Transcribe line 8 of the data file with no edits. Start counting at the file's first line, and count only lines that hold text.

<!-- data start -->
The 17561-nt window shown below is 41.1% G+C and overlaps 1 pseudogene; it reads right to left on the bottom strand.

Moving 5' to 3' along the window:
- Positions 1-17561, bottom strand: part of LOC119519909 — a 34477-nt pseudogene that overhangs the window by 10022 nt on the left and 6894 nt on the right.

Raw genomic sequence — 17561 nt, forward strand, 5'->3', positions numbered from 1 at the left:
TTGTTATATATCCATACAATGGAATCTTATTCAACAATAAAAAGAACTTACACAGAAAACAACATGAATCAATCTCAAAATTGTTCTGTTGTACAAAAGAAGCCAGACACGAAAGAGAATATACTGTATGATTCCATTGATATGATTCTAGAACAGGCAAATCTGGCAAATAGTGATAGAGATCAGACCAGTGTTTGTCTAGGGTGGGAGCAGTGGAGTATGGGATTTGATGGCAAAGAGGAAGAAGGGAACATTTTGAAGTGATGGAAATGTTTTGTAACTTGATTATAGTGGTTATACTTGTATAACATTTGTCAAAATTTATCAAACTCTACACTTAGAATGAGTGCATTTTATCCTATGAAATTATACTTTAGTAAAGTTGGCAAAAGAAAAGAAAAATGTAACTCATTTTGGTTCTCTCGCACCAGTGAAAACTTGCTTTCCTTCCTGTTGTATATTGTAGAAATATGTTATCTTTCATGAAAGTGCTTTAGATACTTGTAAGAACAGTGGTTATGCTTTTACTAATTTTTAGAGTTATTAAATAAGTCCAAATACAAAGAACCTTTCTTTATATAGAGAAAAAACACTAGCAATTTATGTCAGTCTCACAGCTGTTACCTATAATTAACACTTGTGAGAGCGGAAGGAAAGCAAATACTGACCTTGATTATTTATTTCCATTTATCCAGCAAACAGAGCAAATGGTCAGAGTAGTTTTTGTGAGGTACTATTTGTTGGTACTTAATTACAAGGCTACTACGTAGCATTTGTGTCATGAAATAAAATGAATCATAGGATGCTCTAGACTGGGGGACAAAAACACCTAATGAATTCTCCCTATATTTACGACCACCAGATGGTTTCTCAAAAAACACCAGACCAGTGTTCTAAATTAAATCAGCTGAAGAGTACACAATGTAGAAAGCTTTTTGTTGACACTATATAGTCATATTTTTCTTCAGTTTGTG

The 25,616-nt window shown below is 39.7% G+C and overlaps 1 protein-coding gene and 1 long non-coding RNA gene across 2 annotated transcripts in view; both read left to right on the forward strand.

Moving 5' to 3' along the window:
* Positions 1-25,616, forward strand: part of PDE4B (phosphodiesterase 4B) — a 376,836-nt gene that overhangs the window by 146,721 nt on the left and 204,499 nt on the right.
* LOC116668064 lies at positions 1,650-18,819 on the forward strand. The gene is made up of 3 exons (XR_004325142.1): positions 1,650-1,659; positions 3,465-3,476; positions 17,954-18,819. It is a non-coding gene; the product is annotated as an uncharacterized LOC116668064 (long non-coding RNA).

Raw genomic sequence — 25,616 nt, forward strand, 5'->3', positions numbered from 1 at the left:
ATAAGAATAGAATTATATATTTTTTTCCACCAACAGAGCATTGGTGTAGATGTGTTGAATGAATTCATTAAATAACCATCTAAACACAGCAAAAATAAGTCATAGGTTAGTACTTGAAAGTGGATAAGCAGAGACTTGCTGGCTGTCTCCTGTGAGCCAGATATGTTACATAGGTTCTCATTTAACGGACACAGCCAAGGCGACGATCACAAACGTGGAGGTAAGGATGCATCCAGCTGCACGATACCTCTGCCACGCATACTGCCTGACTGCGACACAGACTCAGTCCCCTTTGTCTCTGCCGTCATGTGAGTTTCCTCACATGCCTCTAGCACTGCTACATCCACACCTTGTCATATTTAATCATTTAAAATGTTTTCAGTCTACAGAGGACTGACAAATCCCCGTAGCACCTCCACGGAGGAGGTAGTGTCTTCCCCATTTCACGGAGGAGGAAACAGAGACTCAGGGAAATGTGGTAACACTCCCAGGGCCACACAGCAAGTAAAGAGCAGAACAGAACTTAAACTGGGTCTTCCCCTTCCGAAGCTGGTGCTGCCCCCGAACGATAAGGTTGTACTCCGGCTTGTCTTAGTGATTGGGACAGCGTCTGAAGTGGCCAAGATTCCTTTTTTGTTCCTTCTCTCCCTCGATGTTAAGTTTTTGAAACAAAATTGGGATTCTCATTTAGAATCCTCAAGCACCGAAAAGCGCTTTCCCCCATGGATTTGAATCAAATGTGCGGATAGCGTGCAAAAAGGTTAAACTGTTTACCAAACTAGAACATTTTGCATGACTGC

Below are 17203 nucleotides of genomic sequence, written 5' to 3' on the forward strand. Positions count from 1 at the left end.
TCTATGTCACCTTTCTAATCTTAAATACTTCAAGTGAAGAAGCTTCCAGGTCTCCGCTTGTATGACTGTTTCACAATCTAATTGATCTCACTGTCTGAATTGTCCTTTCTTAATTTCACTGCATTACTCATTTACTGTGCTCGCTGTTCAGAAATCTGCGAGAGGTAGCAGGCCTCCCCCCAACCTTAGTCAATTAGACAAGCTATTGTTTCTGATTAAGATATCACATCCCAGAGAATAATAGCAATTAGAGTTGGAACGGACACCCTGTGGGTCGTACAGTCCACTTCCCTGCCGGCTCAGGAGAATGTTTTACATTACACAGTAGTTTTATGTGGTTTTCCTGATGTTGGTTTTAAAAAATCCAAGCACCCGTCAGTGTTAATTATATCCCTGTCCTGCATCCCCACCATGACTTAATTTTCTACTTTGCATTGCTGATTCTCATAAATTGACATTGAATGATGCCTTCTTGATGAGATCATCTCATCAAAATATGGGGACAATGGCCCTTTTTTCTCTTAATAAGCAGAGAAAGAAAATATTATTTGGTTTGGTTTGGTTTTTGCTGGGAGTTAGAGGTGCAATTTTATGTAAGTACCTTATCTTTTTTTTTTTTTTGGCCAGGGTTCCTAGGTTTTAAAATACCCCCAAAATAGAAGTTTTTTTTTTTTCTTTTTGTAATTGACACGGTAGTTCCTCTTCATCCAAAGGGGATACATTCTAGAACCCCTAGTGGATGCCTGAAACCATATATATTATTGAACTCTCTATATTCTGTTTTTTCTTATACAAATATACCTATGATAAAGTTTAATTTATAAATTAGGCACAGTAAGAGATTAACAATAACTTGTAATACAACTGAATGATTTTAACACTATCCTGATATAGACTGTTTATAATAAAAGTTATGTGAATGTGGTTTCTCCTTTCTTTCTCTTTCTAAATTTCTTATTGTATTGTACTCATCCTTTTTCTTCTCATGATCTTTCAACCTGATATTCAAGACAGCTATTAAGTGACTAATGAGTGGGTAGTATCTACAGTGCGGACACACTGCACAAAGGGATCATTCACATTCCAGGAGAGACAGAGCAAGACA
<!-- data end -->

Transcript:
* Positions 1-25,616, forward strand: part of PDE4B (phosphodiesterase 4B) — a 376,836-nt gene that overhangs the window by 146,721 nt on the left and 204,499 nt on the right.